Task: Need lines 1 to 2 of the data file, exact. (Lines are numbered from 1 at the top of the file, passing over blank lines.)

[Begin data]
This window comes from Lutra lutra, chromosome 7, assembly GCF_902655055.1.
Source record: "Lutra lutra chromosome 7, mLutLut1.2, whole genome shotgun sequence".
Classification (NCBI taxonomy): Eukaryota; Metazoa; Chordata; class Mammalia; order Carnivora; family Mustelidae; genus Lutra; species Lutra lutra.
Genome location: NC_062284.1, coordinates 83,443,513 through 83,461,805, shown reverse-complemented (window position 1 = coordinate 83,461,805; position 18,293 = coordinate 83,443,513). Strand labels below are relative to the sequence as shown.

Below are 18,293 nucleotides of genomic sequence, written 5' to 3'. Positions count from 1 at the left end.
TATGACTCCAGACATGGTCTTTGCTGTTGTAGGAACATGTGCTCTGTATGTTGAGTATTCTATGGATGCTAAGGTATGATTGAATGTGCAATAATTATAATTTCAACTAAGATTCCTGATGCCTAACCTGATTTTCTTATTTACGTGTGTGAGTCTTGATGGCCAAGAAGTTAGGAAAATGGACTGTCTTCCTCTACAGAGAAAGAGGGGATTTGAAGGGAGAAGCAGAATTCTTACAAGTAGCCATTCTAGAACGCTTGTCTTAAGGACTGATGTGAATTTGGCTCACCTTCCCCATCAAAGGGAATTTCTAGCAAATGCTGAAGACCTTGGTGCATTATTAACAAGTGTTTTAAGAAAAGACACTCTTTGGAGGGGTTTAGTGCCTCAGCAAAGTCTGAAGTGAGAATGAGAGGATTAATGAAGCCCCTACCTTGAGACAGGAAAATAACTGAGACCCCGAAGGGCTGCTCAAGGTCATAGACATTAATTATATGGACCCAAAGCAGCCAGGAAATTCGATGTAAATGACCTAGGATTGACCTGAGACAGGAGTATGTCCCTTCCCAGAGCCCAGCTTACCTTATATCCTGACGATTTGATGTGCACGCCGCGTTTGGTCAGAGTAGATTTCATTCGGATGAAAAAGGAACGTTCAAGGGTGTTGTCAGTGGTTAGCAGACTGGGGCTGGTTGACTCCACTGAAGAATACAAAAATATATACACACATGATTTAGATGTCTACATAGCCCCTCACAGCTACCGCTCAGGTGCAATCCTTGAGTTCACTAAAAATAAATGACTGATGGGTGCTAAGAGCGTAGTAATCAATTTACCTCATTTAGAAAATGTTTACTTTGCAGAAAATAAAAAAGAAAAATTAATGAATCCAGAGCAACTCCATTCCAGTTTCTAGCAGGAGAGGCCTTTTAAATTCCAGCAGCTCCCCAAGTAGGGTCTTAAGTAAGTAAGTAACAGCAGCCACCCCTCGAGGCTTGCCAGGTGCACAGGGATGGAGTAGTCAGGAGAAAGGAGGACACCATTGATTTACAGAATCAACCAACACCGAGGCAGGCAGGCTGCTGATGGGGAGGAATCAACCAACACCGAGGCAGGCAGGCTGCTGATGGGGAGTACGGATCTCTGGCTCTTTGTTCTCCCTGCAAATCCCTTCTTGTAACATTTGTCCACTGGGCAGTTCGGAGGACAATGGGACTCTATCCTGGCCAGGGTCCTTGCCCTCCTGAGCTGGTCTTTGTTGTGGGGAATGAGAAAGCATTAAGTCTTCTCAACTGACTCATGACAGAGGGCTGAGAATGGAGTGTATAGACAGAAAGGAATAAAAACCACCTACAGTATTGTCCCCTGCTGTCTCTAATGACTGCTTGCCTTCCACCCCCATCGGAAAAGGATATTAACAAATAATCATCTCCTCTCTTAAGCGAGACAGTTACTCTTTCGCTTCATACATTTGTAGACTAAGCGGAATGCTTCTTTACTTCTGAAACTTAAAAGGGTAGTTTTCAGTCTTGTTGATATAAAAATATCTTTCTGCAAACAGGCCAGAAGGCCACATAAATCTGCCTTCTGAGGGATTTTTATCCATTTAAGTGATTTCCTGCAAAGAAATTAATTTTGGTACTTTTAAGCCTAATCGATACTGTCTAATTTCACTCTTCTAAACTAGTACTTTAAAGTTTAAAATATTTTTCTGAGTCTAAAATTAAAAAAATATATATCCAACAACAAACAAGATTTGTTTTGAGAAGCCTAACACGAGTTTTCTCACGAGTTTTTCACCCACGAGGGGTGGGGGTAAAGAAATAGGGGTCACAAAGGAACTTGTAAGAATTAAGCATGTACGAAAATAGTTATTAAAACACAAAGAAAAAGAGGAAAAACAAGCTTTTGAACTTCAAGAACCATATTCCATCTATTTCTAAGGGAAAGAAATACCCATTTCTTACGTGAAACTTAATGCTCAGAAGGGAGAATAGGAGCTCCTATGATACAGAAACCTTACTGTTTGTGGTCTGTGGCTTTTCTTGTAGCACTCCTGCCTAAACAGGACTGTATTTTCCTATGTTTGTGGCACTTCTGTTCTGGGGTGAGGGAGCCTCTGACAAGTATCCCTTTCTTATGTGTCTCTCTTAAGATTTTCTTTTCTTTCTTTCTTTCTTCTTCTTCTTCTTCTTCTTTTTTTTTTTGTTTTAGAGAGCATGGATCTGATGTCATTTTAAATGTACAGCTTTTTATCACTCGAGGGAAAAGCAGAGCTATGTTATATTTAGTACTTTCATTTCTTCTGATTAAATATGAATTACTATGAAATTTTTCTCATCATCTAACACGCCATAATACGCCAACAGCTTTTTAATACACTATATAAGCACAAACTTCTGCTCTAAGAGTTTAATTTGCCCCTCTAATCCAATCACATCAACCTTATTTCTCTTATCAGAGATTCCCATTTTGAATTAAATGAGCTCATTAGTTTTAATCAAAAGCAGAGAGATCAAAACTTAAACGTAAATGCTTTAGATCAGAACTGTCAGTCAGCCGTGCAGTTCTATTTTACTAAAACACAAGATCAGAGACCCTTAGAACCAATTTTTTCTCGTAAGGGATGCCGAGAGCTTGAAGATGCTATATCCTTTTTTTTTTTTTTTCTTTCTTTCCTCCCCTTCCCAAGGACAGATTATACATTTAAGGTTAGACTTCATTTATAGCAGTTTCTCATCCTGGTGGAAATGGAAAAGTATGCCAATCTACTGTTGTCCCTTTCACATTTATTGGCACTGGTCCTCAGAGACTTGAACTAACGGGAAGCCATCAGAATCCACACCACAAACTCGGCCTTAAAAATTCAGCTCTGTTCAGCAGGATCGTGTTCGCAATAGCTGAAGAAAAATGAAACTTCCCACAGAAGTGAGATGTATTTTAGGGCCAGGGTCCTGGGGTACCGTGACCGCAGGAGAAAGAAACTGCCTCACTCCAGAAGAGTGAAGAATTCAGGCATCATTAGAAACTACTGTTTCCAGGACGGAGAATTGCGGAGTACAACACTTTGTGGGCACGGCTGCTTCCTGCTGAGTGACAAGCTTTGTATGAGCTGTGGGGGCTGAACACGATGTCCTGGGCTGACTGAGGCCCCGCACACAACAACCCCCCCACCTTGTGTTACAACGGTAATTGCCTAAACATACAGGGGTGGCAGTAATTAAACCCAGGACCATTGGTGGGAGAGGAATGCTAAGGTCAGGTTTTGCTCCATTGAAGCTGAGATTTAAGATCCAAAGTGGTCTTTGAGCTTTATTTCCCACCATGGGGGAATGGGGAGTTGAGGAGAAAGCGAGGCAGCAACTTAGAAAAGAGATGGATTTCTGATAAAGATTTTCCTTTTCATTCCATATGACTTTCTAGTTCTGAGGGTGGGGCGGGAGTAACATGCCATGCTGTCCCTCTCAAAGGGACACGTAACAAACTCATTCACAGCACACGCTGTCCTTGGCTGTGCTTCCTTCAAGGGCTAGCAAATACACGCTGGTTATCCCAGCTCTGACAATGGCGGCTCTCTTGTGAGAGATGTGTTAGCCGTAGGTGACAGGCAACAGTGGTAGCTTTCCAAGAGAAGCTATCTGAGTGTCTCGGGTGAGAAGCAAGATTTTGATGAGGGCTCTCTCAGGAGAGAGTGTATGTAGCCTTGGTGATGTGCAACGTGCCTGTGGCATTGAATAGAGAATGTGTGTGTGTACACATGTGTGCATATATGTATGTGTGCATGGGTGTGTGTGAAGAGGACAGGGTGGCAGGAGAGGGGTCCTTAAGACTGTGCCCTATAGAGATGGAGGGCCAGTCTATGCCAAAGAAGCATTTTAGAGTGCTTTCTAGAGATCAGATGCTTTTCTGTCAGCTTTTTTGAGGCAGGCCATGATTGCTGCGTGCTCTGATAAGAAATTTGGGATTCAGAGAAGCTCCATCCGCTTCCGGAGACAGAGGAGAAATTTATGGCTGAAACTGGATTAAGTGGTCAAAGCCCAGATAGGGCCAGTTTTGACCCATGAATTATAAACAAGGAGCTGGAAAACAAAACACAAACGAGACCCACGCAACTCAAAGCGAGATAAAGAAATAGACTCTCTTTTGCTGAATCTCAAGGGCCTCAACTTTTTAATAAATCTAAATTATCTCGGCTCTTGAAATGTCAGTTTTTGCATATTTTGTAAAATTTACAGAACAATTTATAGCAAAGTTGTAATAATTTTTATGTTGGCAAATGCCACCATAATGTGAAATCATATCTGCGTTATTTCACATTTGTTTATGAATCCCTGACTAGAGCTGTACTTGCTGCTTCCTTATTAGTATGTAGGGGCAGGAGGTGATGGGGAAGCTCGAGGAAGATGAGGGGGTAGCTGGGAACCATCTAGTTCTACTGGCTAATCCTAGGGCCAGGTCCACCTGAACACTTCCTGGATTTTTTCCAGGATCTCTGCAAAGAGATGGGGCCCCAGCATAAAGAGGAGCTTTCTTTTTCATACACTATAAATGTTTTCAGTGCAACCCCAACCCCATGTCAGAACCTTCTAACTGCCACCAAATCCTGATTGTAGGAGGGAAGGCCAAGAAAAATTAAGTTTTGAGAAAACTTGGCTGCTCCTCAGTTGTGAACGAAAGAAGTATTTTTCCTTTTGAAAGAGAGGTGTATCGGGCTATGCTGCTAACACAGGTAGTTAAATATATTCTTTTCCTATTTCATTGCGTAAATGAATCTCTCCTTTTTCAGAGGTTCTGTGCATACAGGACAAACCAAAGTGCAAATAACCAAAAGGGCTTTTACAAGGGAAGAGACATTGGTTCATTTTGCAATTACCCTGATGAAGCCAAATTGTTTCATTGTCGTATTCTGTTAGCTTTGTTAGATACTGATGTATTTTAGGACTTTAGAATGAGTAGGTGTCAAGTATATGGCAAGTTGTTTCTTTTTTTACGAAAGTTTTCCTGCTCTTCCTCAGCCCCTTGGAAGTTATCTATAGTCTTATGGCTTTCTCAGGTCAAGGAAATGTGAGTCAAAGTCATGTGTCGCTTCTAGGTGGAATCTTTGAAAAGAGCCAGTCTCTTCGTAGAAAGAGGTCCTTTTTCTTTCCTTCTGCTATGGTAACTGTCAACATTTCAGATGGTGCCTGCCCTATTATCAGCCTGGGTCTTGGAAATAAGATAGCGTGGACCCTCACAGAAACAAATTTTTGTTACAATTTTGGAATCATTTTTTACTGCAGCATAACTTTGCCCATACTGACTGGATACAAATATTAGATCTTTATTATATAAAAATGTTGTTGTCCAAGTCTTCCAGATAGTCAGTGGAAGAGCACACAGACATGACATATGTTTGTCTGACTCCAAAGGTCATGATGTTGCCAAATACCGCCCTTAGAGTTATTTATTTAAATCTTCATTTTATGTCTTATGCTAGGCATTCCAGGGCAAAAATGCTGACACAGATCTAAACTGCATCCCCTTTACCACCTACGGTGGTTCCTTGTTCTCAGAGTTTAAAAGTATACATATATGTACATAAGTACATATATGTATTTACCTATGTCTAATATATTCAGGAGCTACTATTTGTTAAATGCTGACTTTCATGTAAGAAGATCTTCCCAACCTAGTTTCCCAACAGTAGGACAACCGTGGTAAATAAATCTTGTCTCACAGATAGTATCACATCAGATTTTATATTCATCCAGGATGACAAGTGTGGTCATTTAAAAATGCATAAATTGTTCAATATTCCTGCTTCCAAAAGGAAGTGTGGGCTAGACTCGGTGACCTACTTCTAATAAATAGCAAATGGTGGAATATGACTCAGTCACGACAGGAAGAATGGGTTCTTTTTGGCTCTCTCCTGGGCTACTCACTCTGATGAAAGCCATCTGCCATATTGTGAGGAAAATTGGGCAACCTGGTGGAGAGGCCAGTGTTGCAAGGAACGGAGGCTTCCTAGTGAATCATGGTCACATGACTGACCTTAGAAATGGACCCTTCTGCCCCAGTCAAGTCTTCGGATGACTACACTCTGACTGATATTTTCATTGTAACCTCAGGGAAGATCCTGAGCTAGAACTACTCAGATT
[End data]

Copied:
This window comes from Lutra lutra, chromosome 7, assembly GCF_902655055.1.
Source record: "Lutra lutra chromosome 7, mLutLut1.2, whole genome shotgun sequence".